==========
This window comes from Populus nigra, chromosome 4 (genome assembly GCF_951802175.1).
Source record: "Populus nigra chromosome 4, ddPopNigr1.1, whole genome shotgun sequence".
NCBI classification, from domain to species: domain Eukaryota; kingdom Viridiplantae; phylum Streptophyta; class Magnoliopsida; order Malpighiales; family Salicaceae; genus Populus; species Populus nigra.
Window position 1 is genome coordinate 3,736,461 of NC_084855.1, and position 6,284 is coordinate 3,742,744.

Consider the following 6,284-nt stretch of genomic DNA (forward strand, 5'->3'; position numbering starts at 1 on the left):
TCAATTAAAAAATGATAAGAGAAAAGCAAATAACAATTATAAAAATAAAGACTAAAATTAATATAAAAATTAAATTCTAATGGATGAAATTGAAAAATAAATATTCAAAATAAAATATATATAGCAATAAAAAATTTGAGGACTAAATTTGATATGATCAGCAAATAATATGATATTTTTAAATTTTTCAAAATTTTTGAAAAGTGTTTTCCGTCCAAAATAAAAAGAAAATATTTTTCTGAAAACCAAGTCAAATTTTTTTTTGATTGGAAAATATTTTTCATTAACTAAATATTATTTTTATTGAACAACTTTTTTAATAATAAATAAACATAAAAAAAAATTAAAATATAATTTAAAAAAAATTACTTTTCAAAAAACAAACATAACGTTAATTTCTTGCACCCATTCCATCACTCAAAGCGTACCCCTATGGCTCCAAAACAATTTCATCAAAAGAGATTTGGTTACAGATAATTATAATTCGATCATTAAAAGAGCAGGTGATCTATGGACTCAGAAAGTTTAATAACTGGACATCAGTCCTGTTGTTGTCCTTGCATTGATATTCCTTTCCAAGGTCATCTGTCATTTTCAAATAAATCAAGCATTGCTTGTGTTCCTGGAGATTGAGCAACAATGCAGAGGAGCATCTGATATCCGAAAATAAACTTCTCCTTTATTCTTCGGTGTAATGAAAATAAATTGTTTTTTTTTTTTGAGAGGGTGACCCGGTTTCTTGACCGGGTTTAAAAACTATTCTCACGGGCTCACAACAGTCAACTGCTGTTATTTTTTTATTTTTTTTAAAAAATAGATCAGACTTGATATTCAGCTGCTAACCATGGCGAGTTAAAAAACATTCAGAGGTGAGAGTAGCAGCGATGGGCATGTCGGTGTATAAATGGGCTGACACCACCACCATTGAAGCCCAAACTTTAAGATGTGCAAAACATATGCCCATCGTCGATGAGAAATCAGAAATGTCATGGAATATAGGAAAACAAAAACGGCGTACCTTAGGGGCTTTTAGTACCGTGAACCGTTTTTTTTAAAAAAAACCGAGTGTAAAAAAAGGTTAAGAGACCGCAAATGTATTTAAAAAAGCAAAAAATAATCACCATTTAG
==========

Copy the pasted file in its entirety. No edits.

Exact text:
This window comes from Populus nigra, chromosome 4 (genome assembly GCF_951802175.1).
Source record: "Populus nigra chromosome 4, ddPopNigr1.1, whole genome shotgun sequence".
NCBI classification, from domain to species: domain Eukaryota; kingdom Viridiplantae; phylum Streptophyta; class Magnoliopsida; order Malpighiales; family Salicaceae; genus Populus; species Populus nigra.
Window position 1 is genome coordinate 3,736,461 of NC_084855.1, and position 6,284 is coordinate 3,742,744.

Consider the following 6,284-nt stretch of genomic DNA (forward strand, 5'->3'; position numbering starts at 1 on the left):
TCAATTAAAAAATGATAAGAGAAAAGCAAATAACAATTATAAAAATAAAGACTAAAATTAATATAAAAATTAAATTCTAATGGATGAAATTGAAAAATAAATATTCAAAATAAAATATATATAGCAATAAAAAATTTGAGGACTAAATTTGATATGATCAGCAAATAATATGATATTTTTAAATTTTTCAAAATTTTTGAAAAGTGTTTTCCGTCCAAAATAAAAAGAAAATATTTTTCTGAAAACCAAGTCAAATTTTTTTTTGATTGGAAAATATTTTTCATTAACTAAATATTATTTTTATTGAACAACTTTTTTAATAATAAATAAACATAAAAAAAAATTAAAATATAATTTAAAAAAAATTACTTTTCAAAAAACAAACATAACGTTAATTTCTTGCACCCATTCCATCACTCAAAGCGTACCCCTATGGCTCCAAAACAATTTCATCAAAAGAGATTTGGTTACAGATAATTATAATTCGATCATTAAAAGAGCAGGTGATCTATGGACTCAGAAAGTTTAATAACTGGACATCAGTCCTGTTGTTGTCCTTGCATTGATATTCCTTTCCAAGGTCATCTGTCATTTTCAAATAAATCAAGCATTGCTTGTGTTCCTGGAGATTGAGCAACAATGCAGAGGAGCATCTGATATCCGAAAATAAACTTCTCCTTTATTCTTCGGTGTAATGAAAATAAATTGTTTTTTTTTTTTGAGAGGGTGACCCGGTTTCTTGACCGGGTTTAAAAACTATTCTCACGGGCTCACAACAGTCAACTGCTGTTATTTTTTTATTTTTTTTAAAAAATAGATCAGACTTGATATTCAGCTGCTAACCATGGCGAGTTAAAAAACATTCAGAGGTGAGAGTAGCAGCGATGGGCATGTCGGTGTATAAATGGGCTGACACCACCACCATTGAAGCCCAAACTTTAAGATGTGCAAAACATATGCCCATCGTCGATGAGAAATCAGAAATGTCATGGAATATAGGAAAACAAAAACGGCGTACCTTAGGGGCTTTTAGTACCGTGAACCGTTTTTTTTAAAAAAAACCGAGTGTAAAAAAAGGTTAAGAGACCGCAAATGTATTTAAAAAAGCAAAAAATAATCACCATTTAG